Wage cost control seems to be more of an issue than it normally is at present. Almost all of our clients are battling with high wage costs — especially in their kitchens. In the past we have been used to seeing infrequent problems in one department or another, but at the higher market levels— particularly in restaurants — the prevalence of unsustainably high wage costs appears to be universal.
The root cause of this is rapidly changing economics. There has been an explosion in the number of restaurants and similar hospitality businesses in most of our major cities and this competition is giving the dining public plenty of alternatives if they perceive your prices are too high. In recent years declining margins have caused many operators to drive the price of entrees, desserts and beverages up to levels that are now causing the dining public to react negatively. A recent article in the Melbourne Age weekend magazine about the ‘outrageous’ margins on wine in restaurants is an example of this.
Is pricing moving away from value-for-money?
My point is that we have reached the end of the road in price gouging in our upper market level restaurants and pushing prices up to where they need to be to ensure comfortable profitability is practically out of the question.
Not only is it getting harder to put a decent margin on food, the expectation for quality and presentation standards are being driven upwards by ‘foodie’ TV shows like Masterchef. The public are expecting the complex food they see featured on TV to be available in their local eateries, at a ‘reasonable price’. The fact that a TV cook takes an hour to produce one demonstration dish seems to be entirely lost on them.
So, we find ourselves in a quandary — we have to produce competitive food to retain market share, but we can’t charge what we really need in order to justify this. You don’t have to be unusually perceptive to realise that something has to give eventually. I fear that without radical change, what gives might be the viability of a lot of restaurants.
We are painfully aware that if you can’t increase your prices and your profitability is suffering, the only options you have to reduce wage costs are to increase customer average spend or to reduce the cost of food production. Both are tricky to achieve and much easier said than done.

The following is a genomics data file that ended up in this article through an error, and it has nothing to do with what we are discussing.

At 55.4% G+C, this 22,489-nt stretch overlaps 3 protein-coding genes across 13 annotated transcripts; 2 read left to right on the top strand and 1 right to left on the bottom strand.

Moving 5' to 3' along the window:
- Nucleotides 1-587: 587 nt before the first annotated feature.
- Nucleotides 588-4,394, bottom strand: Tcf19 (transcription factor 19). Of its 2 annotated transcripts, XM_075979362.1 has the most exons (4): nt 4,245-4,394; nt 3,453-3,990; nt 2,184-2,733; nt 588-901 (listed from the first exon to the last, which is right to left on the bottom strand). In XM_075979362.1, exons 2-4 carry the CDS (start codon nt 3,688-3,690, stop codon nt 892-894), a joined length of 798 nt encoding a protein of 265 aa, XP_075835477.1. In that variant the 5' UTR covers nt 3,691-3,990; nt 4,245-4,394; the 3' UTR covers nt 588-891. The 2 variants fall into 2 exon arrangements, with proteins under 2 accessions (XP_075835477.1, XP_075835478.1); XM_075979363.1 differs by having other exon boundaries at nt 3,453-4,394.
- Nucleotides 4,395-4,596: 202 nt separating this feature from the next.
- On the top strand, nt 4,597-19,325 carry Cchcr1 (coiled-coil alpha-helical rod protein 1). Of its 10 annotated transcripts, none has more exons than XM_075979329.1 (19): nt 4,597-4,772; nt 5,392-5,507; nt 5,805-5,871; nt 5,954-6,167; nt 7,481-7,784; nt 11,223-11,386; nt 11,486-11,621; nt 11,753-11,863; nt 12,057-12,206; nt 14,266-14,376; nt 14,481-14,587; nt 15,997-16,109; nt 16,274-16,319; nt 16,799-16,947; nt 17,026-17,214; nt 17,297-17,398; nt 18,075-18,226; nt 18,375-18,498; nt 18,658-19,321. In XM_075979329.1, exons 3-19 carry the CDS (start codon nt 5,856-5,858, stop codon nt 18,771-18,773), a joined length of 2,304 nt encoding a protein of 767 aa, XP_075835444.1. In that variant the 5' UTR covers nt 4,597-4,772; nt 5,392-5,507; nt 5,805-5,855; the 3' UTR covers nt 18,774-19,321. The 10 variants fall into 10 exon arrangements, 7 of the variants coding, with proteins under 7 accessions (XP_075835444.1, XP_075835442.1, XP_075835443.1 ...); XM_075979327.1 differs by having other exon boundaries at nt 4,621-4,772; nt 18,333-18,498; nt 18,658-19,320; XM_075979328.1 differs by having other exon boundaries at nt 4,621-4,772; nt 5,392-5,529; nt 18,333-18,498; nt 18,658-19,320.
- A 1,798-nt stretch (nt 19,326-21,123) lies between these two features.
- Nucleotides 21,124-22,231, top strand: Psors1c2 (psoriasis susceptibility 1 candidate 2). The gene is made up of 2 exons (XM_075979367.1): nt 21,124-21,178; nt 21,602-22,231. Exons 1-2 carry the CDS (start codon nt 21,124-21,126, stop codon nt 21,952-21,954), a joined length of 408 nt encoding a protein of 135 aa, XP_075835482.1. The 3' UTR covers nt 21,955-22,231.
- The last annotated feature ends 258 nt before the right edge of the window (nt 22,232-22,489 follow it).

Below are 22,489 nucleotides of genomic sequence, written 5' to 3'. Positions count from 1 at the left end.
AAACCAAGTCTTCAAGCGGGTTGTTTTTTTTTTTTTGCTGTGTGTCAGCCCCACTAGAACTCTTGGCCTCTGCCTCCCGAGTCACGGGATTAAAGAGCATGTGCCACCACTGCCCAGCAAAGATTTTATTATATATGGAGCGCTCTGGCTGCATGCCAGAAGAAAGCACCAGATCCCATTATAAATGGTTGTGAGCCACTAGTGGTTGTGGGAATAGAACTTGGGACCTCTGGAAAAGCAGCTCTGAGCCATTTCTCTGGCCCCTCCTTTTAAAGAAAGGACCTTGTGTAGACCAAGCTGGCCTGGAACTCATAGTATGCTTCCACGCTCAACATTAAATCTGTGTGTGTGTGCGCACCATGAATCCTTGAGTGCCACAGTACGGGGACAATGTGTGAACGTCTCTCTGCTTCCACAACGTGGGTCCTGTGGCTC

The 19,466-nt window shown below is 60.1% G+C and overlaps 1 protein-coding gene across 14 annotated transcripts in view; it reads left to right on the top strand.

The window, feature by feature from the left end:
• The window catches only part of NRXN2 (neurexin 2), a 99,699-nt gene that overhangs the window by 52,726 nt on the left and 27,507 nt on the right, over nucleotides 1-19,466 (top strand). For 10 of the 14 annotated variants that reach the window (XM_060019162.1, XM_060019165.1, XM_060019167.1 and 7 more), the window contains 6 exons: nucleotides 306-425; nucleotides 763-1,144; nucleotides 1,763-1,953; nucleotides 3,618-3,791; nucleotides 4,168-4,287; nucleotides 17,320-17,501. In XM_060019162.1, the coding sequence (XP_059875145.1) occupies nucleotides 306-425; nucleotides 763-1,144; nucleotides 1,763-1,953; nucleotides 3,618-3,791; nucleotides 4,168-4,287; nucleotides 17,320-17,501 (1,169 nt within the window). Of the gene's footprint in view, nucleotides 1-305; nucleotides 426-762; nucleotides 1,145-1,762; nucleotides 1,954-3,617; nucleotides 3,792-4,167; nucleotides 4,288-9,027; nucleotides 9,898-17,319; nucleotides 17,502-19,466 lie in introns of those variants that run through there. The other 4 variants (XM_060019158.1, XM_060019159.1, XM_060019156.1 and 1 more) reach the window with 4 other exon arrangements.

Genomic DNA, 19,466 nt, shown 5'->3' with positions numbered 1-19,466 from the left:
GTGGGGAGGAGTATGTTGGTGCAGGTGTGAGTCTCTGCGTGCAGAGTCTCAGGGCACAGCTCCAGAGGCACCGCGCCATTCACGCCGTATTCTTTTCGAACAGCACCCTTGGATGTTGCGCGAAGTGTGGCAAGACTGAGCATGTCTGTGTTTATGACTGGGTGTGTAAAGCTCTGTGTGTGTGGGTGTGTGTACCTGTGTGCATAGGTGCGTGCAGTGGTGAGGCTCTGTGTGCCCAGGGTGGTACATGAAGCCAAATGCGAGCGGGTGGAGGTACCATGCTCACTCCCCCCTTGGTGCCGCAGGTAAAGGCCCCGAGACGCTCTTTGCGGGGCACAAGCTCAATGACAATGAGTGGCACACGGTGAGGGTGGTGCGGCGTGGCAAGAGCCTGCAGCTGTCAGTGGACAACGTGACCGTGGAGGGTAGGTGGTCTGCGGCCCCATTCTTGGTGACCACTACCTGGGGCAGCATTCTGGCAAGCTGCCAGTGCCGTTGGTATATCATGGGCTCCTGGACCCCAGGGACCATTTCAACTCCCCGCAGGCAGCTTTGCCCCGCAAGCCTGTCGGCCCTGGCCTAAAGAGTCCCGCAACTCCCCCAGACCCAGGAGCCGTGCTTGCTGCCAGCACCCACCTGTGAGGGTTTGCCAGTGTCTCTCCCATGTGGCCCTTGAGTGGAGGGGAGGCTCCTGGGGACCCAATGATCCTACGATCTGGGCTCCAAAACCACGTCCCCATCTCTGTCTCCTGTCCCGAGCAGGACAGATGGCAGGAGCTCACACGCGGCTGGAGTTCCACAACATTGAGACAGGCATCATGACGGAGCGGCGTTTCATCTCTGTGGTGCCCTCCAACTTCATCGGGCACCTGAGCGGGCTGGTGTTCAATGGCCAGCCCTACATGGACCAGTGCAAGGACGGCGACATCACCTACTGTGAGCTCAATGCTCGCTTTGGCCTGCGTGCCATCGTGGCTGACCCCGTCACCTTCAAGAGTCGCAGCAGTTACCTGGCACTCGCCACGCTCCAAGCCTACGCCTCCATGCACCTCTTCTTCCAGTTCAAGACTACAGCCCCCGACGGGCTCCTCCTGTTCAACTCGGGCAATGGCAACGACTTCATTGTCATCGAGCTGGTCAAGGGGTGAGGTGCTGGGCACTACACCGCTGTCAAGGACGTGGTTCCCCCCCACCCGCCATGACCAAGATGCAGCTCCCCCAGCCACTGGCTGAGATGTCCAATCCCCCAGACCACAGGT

Low customer spend is a symptom, not a problem in itself.
Low customer average spend is not a problem in itself; it is a symptom. The problem lies in a combination of poor recruitment, training and leadership; combined with a reliance on relatively ineffective, traditional marketing tools like the ubiquitous printed menu which is full of impenetrable jargon and culinary terminology. You can talk about increasing customer average spend until you are blue in the face, but the practicality of achieving it may require some fundamental alteration to the way you run your business, particularly regarding the way you recruit and train your staff and merchandise your products.
Likewise reducing the cost of food production may require a full-on assault on the accepted way of doing things. Do you really need to pick your own herbs; do you really need to portion your own steaks and fillet your own fish? Doing labour intensive tasks in small quantities is nearly always expensive and inefficient.
Setting targets may not address the problems
What I have observed is that setting wage percentage targets is unlikely to get you the result you want. You are far better to force change by issuing strict wage dollar budgets to your FOH managers and Chefs and forcing them to comply. Most leaders will not change the way they do things until there are adverse consequences to failing to react.
The main catalyst that has caused me to write on this subject is the observation that traditional ways of doing things are failing to achieve a satisfactory result for many of the operators we deal with. I am in a privileged position in that I see the figures from many hospitality businesses and I know the problem is widespread — it’s not just you.
Part of the problem is that we seem to be shackled by the traditional nature of our industry. The accepted way of doing things has proven reliable for many years. We are not used to embracing innovation, except in the artistic areas of our businesses. It’s time to think outside the square. If you don’t change your direction, you’ll end-up where you’re headed. . .